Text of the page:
The Pirate Bay Disabled by DDoS Cyber-Attack
During the past few weeks, The Pirate Bay file-sharing site has faced a number of serious challenges, including orders by British and Dutch courts forcing Internet Service Providers (ISPs) to block user access.
Now, the controversial site is facing an even bigger threat: a special type of web-based attack has disabled the site altogether.
According to recent reports, The Pirate Bay was completely disabled and inaccessible for more than a day after it was struck by what appears to have been a distributed denial of service (or DDoS) attack.
This kind of attack involves a massive number of computers flooding a website with requests for files and other activities. The sheer number of requests overwhelms the site's servers and make it impossible for legitimate requests to be processed. The site then shuts down.
Anonymous 'Hacktivists' Probably Not Responsible
The attack appears to have started early Wednesday morning, Eastern Standard Time. Shortly thereafter, The Pirate Bay announced that it was "under a quite big ddos attack."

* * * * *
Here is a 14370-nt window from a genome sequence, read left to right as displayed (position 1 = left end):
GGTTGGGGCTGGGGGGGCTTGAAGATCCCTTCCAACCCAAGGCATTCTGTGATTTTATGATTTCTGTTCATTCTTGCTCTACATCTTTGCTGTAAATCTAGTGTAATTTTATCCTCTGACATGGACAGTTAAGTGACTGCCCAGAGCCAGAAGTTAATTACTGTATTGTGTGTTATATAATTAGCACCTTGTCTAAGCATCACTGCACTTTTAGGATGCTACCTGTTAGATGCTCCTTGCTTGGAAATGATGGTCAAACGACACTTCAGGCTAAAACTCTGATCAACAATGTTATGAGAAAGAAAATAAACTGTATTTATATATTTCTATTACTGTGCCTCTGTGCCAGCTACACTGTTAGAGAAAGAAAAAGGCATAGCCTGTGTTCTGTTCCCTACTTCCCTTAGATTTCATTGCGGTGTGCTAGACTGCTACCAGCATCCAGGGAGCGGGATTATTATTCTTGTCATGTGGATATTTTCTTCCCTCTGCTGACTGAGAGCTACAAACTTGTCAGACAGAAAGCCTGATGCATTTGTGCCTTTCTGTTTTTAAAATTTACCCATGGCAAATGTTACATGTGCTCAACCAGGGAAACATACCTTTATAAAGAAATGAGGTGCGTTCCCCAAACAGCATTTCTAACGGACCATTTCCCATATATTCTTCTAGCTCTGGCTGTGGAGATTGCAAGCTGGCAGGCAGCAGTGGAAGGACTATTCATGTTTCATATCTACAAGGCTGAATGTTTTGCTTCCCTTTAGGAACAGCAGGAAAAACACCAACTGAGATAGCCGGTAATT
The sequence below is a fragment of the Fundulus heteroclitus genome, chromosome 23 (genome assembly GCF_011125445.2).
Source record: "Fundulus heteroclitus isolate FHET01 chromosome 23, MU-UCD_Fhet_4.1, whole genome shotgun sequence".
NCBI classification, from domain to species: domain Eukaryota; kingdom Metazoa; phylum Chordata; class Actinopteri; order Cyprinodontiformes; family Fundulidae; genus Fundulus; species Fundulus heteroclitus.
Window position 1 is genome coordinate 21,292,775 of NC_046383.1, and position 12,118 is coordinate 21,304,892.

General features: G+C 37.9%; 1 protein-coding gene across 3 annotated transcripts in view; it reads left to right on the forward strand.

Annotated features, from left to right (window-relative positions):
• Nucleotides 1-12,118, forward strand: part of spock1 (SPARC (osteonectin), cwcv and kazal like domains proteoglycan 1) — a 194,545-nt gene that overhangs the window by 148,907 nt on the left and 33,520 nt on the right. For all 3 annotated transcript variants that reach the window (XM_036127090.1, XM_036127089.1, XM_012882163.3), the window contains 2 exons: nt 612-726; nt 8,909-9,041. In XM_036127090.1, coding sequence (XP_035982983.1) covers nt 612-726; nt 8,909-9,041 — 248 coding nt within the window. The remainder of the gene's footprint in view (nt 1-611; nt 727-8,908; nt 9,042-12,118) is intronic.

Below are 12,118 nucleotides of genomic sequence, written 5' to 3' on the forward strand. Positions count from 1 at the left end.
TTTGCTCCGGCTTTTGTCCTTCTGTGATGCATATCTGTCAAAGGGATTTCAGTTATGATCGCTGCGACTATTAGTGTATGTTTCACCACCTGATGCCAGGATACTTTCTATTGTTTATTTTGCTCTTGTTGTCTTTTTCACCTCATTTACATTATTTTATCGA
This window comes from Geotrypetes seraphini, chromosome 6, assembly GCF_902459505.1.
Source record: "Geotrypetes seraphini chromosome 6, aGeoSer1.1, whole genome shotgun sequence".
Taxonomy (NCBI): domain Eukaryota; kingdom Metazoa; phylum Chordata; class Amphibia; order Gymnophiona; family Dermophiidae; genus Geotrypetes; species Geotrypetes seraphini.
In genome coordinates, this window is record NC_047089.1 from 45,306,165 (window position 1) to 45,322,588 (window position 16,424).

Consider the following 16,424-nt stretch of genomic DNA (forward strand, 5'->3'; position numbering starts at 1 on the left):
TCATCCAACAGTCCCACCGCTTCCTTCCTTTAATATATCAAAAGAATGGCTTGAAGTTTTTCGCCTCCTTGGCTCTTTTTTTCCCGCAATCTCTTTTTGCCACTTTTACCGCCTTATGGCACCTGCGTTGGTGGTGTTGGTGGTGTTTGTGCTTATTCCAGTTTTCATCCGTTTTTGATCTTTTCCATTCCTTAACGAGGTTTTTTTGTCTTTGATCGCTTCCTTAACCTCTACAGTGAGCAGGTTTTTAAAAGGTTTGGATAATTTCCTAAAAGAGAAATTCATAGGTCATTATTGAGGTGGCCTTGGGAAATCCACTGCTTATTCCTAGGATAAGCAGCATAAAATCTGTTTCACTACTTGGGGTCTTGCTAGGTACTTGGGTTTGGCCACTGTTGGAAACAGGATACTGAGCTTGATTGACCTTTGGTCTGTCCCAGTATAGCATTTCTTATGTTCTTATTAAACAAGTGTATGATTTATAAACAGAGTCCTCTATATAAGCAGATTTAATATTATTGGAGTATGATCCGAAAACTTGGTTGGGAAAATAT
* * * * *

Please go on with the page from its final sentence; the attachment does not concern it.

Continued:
"We don't know who's behind it but we have our suspicions," the unknown Pirate Bay spokesperson said. "Once we've awaken our tech guru Winston Q we'll get on the issue."
A few hours later, it appeared the site might actually survive the attack. "[We're] getting back up [and] stronger than ever," the spokesperson said while directing users to a number of proxy servers. (Source: pcmag.com)
But the onslaught continued and eventually access to the site became "spotty," according to the BBC.
It's unlikely that a 'hacktivist' group like Anonymous was targeting The Pirate Bay, since organizations of its kind tend to avoid attacks on sites that advocate a more open Internet.
Instead, security expert Andre Stewart suggests the attack might actually be the work of copyright protection groups.
"It could be the record labels, or a government somewhere that has had enough of not being able to catch The Pirate Bay," Stewart said.
He added: "it could be just one person who had rented some cloud power from Amazon and is sitting in a cafe, and is able to launch an attack." (Source: pcmag.com)
The Pirate Bay Stands Against DDoS Attacks
Ironically, The Pirate Bay recently scolded fans who targeted Virgin Media -- a British Internet Service Provider ordered to block access to the file-sharing site -- with DDoS attacks.
"Don't fight them using their ugly methods. DDoS and blocks are both forms of censorship," a Pirate Bay spokesperson noted. (Source: bbc.com)
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